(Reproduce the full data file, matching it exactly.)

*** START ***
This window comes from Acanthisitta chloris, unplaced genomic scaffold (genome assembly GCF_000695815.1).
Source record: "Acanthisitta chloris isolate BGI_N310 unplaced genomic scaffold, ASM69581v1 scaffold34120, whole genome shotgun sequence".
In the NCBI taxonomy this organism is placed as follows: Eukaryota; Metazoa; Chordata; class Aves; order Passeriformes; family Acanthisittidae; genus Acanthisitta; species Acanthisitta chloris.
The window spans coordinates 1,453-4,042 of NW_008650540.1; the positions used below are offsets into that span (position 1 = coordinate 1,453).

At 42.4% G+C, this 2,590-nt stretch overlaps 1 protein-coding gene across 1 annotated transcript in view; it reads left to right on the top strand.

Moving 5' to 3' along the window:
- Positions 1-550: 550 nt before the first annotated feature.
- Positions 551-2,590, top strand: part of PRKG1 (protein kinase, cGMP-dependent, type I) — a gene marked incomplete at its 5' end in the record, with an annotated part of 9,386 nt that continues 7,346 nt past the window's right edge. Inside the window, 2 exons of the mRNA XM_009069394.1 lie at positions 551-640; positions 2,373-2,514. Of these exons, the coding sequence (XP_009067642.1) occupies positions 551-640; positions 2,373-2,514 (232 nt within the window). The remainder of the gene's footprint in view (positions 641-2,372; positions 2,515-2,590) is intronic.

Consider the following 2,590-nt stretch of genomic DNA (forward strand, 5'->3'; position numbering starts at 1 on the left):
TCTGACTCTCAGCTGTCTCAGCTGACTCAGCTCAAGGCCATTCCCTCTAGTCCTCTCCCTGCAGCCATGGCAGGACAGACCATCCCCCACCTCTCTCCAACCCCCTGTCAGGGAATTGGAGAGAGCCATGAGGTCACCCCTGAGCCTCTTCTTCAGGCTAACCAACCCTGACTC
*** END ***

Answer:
This window comes from Acanthisitta chloris, unplaced genomic scaffold (genome assembly GCF_000695815.1).
Source record: "Acanthisitta chloris isolate BGI_N310 unplaced genomic scaffold, ASM69581v1 scaffold34120, whole genome shotgun sequence".
In the NCBI taxonomy this organism is placed as follows: Eukaryota; Metazoa; Chordata; class Aves; order Passeriformes; family Acanthisittidae; genus Acanthisitta; species Acanthisitta chloris.
The window spans coordinates 1,453-4,042 of NW_008650540.1; the positions used below are offsets into that span (position 1 = coordinate 1,453).

At 42.4% G+C, this 2,590-nt stretch overlaps 1 protein-coding gene across 1 annotated transcript in view; it reads left to right on the top strand.

Moving 5' to 3' along the window:
- Positions 1-550: 550 nt before the first annotated feature.
- Positions 551-2,590, top strand: part of PRKG1 (protein kinase, cGMP-dependent, type I) — a gene marked incomplete at its 5' end in the record, with an annotated part of 9,386 nt that continues 7,346 nt past the window's right edge. Inside the window, 2 exons of the mRNA XM_009069394.1 lie at positions 551-640; positions 2,373-2,514. Of these exons, the coding sequence (XP_009067642.1) occupies positions 551-640; positions 2,373-2,514 (232 nt within the window). The remainder of the gene's footprint in view (positions 641-2,372; positions 2,515-2,590) is intronic.

Consider the following 2,590-nt stretch of genomic DNA (forward strand, 5'->3'; position numbering starts at 1 on the left):
TCTGACTCTCAGCTGTCTCAGCTGACTCAGCTCAAGGCCATTCCCTCTAGTCCTCTCCCTGCAGCCATGGCAGGACAGACCATCCCCCACCTCTCTCCAACCCCCTGTCAGGGAATTGGAGAGAGCCATGAGGTCACCCCTGAGCCTCTTCTTCAGGCTAACCAACCCTGACTC